The combination with the SWIRM domain, which is predicted to be a protein-protein interaction module, suggests that these enzymes may be part of a larger complex, like other chromatin-modifying enzymes. Whereas in vertebrates KIAA0601 has been shown to interact with the histone-deacetylase-containing complexes [32,33], the presence of multiple proteins in this family could point to the formation of other distinct complexes. Interestingly, the SWIRM amino-oxidase-type proteins are absent in S. cerevisiae but present in S. pombe and other crown-group eukaryotes. Hence, it is likely to have been present in the ancestral crown-group eukaryote and secondarily lost in S. cerevisiae. We have shown previously that several functionally linked genes, encoding proteins involved in chromatin-structure dynamics, which are conserved in S. pombe and other crown-group eukaryotes, have been lost as a group in S. cerevisiae [43]. This implies that the SWIRM amino-oxidase-type proteins may be functionally linked to these other genes that were co-eliminated along with it in S. cerevisiae. These include genes for proteins such as the SET domain methyltransferase Clr4p, the chromodomain protein Swi6p, the PHD finger protein Mlo2p, the chromosomal actin-like protein SPAC23D3.09, and the predicted prolylhydroxylase with the double-stranded β-helix domain SPAC343.11c [43]. Some of these proteins may be part of a multiprotein chromatin-modifying catalytic complex of which the SWIRM amino oxidase proteins are a part.

In vertebrates, the SWIRM domain is found fused along with a Myb (SANT) domain to a JAB1/PAD1 domain [48,49] (for example, in the human protein KIAA1915, Figure 2). This latter domain is commonly associated with several proteasomal and signalosomal proteins and is involved in ubiquitin-mediated protein degradation [50]. In this case, the SWIRM domain may serve to recruit proteasomal complexes to specific chromatin proteins to effect their degradation.

Conclusions

We define a conserved domain of about 85 residues, predicted to participate in protein-protein interactions, in different eukaryotic chromatin proteins such as Swi3p and Rsc8p. Homologs of these molecules, with the SWIRM domain, are found in all eukaryotes belonging to the crown group, as well as earlier-branching protists such as the apicomplexans. A version of the SWIRM domain is found linked to an amino-oxidase domain in a class of nuclear proteins that are represented in most crown-group eukaryotes. These proteins are present in multiple copies in plant proteomes and are entirely absent in the yeast S. cerevisiae. We predict that these proteins define a new class of chromatin-modifying enzymes that are likely to oxidize the amino groups of histones or other nuclear proteins. Alternatively, they may oxidize polyamines in chromatin to alter the charge balance in the chromatin. In humans the SWIRM domain is found linked to a JAB1/PAD1 catalytic domain, suggesting that this protein may serve as a link in the regulation of chromatinic proteins through proteasomal degradation.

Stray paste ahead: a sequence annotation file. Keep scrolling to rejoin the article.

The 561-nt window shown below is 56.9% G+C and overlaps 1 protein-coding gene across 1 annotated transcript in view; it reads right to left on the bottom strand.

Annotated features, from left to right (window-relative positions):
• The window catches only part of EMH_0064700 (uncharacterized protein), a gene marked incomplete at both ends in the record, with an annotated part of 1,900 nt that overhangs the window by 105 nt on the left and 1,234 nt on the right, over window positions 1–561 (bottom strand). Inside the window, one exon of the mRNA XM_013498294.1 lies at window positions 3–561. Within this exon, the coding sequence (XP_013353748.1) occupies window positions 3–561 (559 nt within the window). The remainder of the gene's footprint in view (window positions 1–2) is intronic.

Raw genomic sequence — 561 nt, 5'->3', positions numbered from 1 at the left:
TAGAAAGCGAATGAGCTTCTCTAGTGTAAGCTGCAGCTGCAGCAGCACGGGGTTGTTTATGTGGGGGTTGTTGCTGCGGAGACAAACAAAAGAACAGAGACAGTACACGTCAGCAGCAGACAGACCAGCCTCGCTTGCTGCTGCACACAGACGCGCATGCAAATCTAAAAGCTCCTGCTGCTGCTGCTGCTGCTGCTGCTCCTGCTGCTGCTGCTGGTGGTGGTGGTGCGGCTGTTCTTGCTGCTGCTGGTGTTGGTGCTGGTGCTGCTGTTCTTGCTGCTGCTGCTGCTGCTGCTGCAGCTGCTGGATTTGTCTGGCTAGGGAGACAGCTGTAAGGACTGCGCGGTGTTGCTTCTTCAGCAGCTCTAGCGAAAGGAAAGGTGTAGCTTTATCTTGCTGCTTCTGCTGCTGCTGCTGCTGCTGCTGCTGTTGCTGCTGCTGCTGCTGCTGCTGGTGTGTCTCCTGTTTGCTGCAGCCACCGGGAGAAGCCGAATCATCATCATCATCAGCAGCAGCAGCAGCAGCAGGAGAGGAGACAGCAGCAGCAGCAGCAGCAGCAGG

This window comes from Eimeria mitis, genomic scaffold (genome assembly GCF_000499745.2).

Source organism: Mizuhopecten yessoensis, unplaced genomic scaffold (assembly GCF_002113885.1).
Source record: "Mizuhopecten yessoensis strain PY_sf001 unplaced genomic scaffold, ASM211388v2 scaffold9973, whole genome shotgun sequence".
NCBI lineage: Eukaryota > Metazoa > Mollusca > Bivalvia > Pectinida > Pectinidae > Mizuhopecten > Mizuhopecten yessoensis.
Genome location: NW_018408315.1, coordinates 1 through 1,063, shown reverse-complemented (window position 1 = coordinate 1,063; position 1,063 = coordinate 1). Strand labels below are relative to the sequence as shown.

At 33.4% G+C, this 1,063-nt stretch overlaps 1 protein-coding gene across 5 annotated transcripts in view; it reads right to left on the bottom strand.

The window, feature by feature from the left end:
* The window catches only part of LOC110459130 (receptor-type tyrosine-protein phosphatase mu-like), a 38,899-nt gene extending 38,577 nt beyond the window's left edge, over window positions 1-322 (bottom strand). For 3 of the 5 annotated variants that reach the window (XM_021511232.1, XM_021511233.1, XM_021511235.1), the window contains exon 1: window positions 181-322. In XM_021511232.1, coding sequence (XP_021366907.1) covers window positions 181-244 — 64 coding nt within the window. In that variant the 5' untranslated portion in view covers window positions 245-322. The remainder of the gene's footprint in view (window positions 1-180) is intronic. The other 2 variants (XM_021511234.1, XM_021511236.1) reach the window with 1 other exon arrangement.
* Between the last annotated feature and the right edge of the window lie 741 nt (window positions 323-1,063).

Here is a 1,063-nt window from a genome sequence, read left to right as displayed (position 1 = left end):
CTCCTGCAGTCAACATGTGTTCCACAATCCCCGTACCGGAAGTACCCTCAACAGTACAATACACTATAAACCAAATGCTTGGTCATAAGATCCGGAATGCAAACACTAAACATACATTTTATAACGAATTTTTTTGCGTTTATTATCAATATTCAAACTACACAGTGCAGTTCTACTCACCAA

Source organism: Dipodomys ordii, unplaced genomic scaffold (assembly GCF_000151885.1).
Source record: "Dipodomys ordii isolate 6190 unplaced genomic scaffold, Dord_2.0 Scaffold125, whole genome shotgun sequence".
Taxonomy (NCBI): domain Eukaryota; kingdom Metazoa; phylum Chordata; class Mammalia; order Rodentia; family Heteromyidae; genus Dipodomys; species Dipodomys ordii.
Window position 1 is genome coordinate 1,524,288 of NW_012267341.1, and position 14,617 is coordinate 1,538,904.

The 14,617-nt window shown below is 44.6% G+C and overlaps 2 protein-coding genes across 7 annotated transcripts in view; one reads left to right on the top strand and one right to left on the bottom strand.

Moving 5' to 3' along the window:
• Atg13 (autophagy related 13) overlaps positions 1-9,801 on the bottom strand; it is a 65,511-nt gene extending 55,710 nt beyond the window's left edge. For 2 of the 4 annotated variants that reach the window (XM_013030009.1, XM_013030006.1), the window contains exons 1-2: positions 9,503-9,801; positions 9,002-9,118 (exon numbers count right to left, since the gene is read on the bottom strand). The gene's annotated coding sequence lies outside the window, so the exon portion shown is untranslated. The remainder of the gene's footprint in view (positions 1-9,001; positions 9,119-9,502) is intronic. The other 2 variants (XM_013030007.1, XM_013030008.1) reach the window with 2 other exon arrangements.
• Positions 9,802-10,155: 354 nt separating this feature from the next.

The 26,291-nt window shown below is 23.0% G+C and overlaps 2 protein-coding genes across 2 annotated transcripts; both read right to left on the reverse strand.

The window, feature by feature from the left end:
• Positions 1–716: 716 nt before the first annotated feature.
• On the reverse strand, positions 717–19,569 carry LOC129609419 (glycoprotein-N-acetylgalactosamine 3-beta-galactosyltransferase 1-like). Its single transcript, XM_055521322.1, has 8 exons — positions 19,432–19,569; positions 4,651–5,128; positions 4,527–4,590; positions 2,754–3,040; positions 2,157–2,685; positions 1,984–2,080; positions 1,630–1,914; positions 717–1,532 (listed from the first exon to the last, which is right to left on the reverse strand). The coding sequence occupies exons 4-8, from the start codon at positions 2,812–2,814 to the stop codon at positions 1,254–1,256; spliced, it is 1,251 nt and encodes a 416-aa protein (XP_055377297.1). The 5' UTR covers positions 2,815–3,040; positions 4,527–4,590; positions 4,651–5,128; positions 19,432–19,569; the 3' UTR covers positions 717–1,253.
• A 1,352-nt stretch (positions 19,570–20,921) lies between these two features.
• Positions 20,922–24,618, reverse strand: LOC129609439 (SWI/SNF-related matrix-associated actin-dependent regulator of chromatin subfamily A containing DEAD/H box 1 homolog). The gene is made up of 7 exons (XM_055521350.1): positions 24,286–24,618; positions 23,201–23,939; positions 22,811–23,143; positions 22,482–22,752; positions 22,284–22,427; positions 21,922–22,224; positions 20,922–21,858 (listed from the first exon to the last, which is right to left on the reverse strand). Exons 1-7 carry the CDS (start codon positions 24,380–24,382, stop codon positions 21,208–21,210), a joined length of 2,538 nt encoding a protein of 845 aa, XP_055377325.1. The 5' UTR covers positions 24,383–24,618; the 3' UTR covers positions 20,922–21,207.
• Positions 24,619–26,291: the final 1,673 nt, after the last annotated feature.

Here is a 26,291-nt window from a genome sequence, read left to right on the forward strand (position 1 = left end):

Materials and methods

The nonredundant (NR) database of protein sequences (National Center for Biotechnology Information, NIH, Bethesda) was searched using the BLASTP program. Profile searches were carried out using the PSI-BLAST program [29] with either a single sequence or an alignment used as the query, with a profile inclusion expectation (E) value threshold of 0.01, and were iterated until convergence. Previously known conserved protein domains were detected using the corresponding PSI-BLAST-derived PSSMs [34]. The PSSMs were prepared by choosing one or more starting queries (seeds) for a set of most frequently encountered domains (see [34] for details) and run against the NR database until convergence with the -C option of PSI-BLAST to save the PSSM. It was ensured that at convergence no false positives were included in the profiles. This profile database can be downloaded from [51] or used on the Internet via the RPS-BLAST program [52]. All globular segments of proteins that did not map to domains with previously constructed PSSMs were searched individually using PSI-BLAST to detect any additional domains that may have been overlooked. Hidden Markov model-based searches were run using the HMMER2 package [35].